[OPQLSA-TE] is limited in scope for packet networks. An
   independent [OPQLSA-GMPLS] is required to support GMPLS links in
   a non-packet network. Neither of the Opaque LSA based extensions
   have provision to distinguish between node types.

4.7. Networks benefiting from the OSPF-TE design

   Many real-world networks are better served by the new-TE-LSAs
   scheme. Here are a few examples.

4.7.1. IP providers transitioning to provide TE services

   Providers needing to support MPLS based TE in their IP network
   may choose to transition gradually. Perhaps, add new TE links
   or convert existing links into TE links within an area first
   and progressively advance to offer in the entire AS.

   Not all routers will support TE extensions at the same time
   during the migration process. Use of TE specific LSAs and their
   flooding to OSPF-TE only nodes will allow the vendor to
   introduce MPLS TE without destabilizing the existing network.
   The native OSPF-LSDB will remain undisturbed while newer TE
   links are added to the network.

4.7.2. Providers offering Best-effort-IP & TE services

   Providers choosing to offer both best-effort-IP and TE based
   packet services simultaneously on the same physically connected
   network will benefit from the OSPF-TE design. By maintaining
   independent LSDBs for each type of service, TE links are not
   cannibalized.



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4.7.3. Large TE networks

   The OSPF-TE design is advantageous in large TE networks that
   require the AS to be sub-divided into multiple areas.

4.7.4. Non-packet networks and Peer networks

   OSPF-TE is also the right choice for vendors opting for a
   stable, well-founded protocol for their non-IP TE networks.
   OSPF-TE is uniquely qualified to support the following network
   attachments in non-Packet TE networks.
      (a) "Positional-Ring" type network LSA and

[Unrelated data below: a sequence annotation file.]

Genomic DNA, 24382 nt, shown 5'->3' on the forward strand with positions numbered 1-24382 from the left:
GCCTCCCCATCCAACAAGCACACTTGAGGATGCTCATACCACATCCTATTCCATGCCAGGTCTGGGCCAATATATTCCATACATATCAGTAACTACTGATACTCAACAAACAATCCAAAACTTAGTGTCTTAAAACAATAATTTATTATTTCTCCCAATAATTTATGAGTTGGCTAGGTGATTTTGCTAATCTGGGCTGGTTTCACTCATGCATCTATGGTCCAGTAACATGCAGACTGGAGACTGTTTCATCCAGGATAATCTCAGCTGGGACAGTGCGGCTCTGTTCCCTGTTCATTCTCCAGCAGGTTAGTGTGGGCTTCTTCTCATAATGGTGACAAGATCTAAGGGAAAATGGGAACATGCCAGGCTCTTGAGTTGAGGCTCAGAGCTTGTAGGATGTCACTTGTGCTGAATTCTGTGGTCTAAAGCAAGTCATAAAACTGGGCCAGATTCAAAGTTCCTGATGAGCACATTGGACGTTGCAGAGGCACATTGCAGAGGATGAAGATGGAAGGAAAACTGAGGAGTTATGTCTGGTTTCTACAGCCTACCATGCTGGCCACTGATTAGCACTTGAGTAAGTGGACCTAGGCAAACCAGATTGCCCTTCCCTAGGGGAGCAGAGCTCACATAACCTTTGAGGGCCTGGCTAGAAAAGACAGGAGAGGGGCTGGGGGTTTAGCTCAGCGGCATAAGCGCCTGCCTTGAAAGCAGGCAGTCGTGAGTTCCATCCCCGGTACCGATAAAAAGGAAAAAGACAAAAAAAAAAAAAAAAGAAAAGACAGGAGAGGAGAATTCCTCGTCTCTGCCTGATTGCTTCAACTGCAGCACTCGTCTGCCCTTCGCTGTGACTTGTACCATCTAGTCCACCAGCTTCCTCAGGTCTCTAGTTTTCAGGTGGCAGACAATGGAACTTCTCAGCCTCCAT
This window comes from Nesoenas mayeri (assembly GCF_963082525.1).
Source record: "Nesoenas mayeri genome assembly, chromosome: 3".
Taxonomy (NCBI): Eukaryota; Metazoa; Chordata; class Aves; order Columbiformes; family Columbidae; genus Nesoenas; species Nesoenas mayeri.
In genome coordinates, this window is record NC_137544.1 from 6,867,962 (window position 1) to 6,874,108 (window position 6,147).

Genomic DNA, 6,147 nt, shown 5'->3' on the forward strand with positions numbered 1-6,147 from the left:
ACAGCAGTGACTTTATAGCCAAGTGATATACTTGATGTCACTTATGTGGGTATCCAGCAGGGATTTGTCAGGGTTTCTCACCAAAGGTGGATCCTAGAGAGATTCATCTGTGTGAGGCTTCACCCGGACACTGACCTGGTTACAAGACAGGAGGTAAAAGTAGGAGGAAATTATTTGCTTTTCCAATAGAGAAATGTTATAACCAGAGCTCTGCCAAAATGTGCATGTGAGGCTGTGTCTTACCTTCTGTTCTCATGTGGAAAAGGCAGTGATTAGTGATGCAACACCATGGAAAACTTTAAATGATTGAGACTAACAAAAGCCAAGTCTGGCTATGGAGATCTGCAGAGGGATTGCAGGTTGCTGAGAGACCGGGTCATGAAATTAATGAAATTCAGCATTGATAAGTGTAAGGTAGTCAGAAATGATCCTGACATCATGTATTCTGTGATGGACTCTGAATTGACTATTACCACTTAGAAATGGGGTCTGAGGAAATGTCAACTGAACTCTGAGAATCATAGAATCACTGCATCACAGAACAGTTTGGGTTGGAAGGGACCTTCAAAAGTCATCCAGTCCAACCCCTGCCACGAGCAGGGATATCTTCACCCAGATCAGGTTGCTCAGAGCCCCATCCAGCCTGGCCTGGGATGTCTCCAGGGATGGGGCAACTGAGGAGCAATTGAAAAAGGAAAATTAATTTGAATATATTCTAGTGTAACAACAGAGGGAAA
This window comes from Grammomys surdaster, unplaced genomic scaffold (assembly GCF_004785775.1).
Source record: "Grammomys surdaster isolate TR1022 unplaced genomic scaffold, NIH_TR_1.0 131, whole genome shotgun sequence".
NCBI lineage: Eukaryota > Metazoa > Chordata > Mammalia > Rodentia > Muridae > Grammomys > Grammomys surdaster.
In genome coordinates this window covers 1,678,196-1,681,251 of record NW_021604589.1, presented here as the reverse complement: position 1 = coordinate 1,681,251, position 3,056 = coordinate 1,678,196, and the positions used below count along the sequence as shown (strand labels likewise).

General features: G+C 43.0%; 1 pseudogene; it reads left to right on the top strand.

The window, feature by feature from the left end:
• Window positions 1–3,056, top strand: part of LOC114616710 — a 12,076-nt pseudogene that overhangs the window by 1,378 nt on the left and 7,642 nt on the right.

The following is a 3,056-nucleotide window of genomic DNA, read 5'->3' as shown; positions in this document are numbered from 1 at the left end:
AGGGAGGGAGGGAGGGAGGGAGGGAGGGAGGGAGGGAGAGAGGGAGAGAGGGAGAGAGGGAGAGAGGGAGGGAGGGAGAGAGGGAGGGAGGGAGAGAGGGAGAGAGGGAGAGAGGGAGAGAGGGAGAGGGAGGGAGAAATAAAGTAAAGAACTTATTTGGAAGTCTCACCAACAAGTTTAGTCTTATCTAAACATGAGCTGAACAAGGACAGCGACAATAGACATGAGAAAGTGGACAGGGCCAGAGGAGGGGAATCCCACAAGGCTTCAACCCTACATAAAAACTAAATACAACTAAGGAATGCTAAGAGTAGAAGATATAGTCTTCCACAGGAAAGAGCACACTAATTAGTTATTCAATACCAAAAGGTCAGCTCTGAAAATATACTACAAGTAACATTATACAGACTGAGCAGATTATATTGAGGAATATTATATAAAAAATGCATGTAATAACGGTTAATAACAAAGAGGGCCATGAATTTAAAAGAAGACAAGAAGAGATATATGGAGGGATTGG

(b) Router Proxying - allowing a router to advertise on behalf
          of other nodes (that are not Packet/OSPF capable).


5. OSPF-TE solution overview

5.1. OSPF-TE Solution

   A new TE flag is introduced within the OSPF options field to
   to enable discovery of TE topology. Section 8.0 describes the
   semantics of the TE flag. TE LSAs are designed for use by the
   OSPF-TE nodes. Section 9.0 describes the TE LSAs in detail.
   Changes required of the OSPF data structures to support
   OSPF-TE are described in section 11.0. A new TE-neighbors data
   structure will be used to flood TE LSAs along TE-topology.

   An OSPF-TE node will have the native LSDB and the TE-LSDB,
   A native OSPF node will have just the native LSDB.
   Consider the following OSPF area constituted of OSPF-TE and
   native OSPF routers. Nodes RT1, RT2, RT3 and RT6 are OSPF-TE
   routers with TE and non-TE link attachments. Nodes RT4 and RT5
   are native OSPF routers with no TE links. When the LSA database
   is synchronized, all nodes will share the same native LSDB
   OSPF-TE nodes alone will have the additional TE-LSDB.














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                    +---+
                    |   |--------------------------------------+
                    |RT6|\\                                    |